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Success Story: Fair Food Drive-Thru Fundraiser

Success Story: Fair Food Drive-Thru Fundraiser

School and Concession Vendor Team Up

In the face of COVID-19, many nonprofits and schools were left scrambling to determine how they could find effective fundraising ideas. Likewise, concessionaires were missing out on their busiest time of year, fair season. With innovation and ingenuity, the two combined efforts and the result is an event that is not only mutually beneficial but also adds a sense of fun and community that everyone can appreciate.

Two Challenges, One Solution

As PTO President at Pennsylvania’s Waterford Elementary, Shelly Keil was up against a real challenge. She and her team of PTO officers needed to come up with a fundraiser that could be conducted in the midst of COVID-19. Most of the options they considered either weren’t feasible given the current circumstances or seemed minimal in terms of what the school could earn.

At the same time, COVID-19 struck Preston Devenney’s concession stand business hard. While he would normally be on the road at fairs and festivals from March through October, he was now faced with deciding how he would respond to the conditions of the pandemic. Working the concession stand since the age of 15, Preston had a lifelong career he was determined to see succeed. He heard the industry news that many fairs were opting to offer drive-thru events and he went to work determining how he could do the same in his local area. But he wanted to do more than just sell fair foods, he wanted to help others in need. Preston decided to make a plan to work with nonprofits to host Fair Food Drive-Thru Fundraisers.


A Plan Materializes

The concept was that groups could partner with his company, Signature Concessions. They would be responsible for securing a site and volunteers, plus advertising the event. Preston would manage the menu and food operations and donate a percentage of the gross sales. Events would run for three days – Friday, Saturday, and Sunday. Setup would occur on Tuesday to create additional buzz.

Coincidentally, Shelly Keil’s husband attended one of the first Fair Food Drive-Thru Fundraisers. Intrigued by the idea, Shelly then reached out to Preston to help organize their event. First, they needed to secure a site. As a volunteer at her local fairgrounds, she presented the idea to them and was overwhelmed by the positive response. She proceeded to recruit volunteers utilizing parents, teachers, and high school honor society students. Probably one of the most important tasks she had was to get the word out to the community and promote the event. She invested in two large four-foot signs, plus several smaller signs and flyers. They used Facebook and the event was also listed on community calendars online. She also stresses the importance of utilizing volunteers for getting the word out, especially in the two weeks leading up to the fundraiser.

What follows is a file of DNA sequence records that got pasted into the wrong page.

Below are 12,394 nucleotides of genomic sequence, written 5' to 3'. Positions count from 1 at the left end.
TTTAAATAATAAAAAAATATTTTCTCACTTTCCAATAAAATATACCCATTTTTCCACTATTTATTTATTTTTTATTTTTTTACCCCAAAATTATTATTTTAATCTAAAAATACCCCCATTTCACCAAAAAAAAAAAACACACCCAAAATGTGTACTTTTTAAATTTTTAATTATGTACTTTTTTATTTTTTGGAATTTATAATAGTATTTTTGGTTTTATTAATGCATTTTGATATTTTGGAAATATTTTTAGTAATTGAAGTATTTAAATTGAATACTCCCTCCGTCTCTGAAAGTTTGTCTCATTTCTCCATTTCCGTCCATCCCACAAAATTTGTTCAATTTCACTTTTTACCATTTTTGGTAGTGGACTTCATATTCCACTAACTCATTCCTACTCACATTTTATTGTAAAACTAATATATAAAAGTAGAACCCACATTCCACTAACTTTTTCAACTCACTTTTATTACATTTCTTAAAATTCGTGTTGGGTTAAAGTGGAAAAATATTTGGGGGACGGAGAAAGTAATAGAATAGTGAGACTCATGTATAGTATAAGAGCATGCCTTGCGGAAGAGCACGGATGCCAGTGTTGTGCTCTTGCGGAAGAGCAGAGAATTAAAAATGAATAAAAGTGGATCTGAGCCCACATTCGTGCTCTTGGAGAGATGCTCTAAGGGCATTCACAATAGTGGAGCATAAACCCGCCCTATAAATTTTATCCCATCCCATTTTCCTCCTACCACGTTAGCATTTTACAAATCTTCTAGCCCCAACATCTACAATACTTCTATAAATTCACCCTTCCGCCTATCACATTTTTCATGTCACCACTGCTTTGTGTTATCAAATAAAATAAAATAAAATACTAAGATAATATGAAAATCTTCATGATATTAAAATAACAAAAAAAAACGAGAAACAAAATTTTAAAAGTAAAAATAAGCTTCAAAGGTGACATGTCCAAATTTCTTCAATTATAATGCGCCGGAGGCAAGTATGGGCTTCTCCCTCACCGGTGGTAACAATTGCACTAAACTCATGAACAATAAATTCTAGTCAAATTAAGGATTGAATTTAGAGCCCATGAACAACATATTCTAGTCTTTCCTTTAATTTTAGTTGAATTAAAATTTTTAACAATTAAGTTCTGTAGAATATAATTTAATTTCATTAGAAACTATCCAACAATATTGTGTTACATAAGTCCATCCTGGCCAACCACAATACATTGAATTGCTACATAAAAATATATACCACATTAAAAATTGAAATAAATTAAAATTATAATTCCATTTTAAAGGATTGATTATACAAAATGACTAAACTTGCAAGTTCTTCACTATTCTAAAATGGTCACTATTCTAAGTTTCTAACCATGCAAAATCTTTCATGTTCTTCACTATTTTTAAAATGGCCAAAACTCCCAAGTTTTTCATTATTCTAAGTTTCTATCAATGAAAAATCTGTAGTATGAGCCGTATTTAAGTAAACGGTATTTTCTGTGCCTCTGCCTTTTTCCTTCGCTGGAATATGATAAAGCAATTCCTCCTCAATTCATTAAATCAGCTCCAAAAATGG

To compound the fundraising efforts and the excitement about the event, Shelly added in a gift basket raffle. With donated items, they created six baskets valued at $200 each, including one TV Roku package and another that had a Coach bag. Selling tickets for the raffle gave them another avenue for raising funds.

For menu planning, they sought out a variety of classic fair foods. It included: sausage sandwiches, Philly steak sandwiches, fries, popcorn, pretzels, nachos, cotton candy, funnel cakes, candy apples, and deep-fried Oreos®, among others.

To execute the event, it required about 10 – 12 volunteers per four-hour shift. Volunteers were needed to direct cars into lanes. Then, the cars would receive a clipboard with a menu and pen to make their selections. Clipboards and pens were also sanitized between uses. Then cars would proceed to a station to make payment via cash or card. Food was prepared then a runner would distribute it to the customer.

Mutually Beneficial Results

Community support was outstanding. Shelly recalls that there were lots of repeat customers who would return over the three-day event. Preston estimates that at their busiest they would go through about eight cars every six minutes. From Shelly’s account, the fundraiser was a success, making the PTO over $3,800 on the raffle baskets and food combined.

Through the Fair Food Drive-Thru Fundraisers, Preston has had the opportunity to partner with schools, veteran’s groups, baseball teams, animal shelters, and other charitable efforts. The events have been held at a variety of locations including fairgrounds, city parks, school grounds, and shopping plaza parking lots.

Although nothing compares to fair life, Preston said that he is happy with the success these events have had. He was booked nearly every weekend and even had to turn down some opportunities simply because there wasn’t enough time. Given the chance, he said it is definitely something he would do again.

If you’d like to do a creative event with concession foods, Gold Medal can be your trusted resource. Browse our product categories to see all the fun foods we have to offer. (Remember, we have Prepackaged Concession Food Solutions too!) Reach out to your nearest Gold Medal branch or distributor to get the conversation started.